The forty-first King, Langdarma, suppressed the Buddhist faith and in his time Buddhism received a severe setback. The two sons of Langdharma made rival claims to the throne of Tibet and western Tibet was divided between them. Consequently, the whole of Tibet was reduced to many petty principalities and the former strength of Tibet, both military and political, greatly decreased. The frontier provinces of Tibet seceded from Tibet and religion and policies suffered degeneration and decline.

Subsequently, since the time of Chogyal Phagpa of Sakya, the successive dynastic reigns of Sakya Pha-drupa, Rinpungpa and Tsangpa, made the strength of Tibetan politics firmer and the hold of religion deeper, unlike during the period of Tibetan disintegration. However, the standard they attained never reached that of the one which prevailed during the reigns of the Three Great Religious Kings of Tibet. Moreover Tibet was internally continually rocked by disunity.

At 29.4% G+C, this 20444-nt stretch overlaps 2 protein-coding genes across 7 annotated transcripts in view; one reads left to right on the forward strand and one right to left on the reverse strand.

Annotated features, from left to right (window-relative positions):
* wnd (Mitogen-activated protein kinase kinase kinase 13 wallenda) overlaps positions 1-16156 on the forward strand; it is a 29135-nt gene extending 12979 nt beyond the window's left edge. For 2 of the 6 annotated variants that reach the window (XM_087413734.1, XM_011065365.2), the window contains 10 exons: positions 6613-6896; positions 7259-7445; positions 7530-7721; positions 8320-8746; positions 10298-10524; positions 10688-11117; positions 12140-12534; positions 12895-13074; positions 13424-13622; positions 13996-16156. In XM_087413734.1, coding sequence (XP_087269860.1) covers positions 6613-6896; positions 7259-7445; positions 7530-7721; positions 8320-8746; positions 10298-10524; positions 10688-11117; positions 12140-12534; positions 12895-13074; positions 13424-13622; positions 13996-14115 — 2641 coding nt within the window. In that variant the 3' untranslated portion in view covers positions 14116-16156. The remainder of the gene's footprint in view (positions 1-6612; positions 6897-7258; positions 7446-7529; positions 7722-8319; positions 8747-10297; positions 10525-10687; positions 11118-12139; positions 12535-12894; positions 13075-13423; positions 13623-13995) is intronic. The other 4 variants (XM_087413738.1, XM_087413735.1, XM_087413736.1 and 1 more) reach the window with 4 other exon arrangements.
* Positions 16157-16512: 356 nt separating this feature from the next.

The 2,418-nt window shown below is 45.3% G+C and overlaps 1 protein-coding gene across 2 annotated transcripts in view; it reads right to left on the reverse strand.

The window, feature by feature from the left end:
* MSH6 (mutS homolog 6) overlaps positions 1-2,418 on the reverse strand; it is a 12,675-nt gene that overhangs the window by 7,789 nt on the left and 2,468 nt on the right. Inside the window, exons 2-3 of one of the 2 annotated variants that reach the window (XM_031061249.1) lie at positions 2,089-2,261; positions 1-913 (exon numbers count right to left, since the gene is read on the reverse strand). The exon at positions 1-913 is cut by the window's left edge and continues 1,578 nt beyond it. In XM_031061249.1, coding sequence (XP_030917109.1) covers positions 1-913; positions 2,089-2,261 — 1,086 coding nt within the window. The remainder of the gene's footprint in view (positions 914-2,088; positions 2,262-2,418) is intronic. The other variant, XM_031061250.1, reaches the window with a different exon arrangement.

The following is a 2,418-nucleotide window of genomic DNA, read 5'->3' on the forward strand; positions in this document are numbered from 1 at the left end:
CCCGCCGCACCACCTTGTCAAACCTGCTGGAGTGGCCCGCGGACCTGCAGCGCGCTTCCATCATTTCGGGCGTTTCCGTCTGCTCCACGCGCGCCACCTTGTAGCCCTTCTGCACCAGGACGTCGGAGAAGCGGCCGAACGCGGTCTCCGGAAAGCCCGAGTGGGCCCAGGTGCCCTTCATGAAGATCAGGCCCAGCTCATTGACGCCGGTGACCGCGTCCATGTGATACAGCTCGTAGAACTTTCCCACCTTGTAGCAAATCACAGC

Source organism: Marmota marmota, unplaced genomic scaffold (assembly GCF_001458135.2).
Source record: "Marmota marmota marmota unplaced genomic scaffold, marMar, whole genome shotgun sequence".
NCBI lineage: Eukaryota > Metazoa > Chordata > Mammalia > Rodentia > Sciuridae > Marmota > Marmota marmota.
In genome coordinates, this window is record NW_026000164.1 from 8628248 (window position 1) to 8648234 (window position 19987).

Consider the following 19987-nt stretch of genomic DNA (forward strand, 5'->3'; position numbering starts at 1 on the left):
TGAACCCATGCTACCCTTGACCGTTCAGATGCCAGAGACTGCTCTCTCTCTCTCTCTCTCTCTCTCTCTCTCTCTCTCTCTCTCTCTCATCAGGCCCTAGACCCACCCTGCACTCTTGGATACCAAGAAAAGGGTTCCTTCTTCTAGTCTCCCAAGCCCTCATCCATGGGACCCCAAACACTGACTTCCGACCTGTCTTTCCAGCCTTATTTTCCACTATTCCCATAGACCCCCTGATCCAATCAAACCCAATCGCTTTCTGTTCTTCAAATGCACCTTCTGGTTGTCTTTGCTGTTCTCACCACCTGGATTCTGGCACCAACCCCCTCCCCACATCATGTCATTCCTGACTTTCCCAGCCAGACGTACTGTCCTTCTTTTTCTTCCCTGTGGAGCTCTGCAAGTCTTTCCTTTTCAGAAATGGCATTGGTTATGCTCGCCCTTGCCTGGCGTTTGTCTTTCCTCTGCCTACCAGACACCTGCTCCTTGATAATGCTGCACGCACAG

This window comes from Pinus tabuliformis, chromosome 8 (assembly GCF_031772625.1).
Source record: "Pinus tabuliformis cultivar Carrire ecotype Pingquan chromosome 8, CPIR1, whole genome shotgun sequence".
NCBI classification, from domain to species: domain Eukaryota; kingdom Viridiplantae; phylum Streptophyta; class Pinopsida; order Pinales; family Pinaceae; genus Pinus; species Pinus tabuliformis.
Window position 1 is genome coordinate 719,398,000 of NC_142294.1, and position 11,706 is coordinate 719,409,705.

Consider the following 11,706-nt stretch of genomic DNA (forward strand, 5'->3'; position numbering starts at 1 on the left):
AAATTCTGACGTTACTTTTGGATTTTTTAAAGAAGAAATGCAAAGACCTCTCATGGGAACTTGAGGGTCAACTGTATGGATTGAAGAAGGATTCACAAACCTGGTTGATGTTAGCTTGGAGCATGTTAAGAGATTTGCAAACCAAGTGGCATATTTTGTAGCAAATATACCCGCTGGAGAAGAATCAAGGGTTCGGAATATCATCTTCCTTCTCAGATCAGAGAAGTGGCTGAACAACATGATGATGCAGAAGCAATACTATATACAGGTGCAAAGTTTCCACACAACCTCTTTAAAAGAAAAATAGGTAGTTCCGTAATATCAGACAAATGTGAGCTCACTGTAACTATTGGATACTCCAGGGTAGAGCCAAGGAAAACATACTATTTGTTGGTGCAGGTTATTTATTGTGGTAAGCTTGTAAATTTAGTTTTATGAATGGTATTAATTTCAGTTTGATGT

In the reign of the Fifth Dalai Lama, the political influence of the Tibetan government grew and the Tibetan people enjoyed happiness and prosperity. However, in 1949 the Chinese communists invaded Tibet and since then we all know the extent of happiness which we Tibetan people enjoy.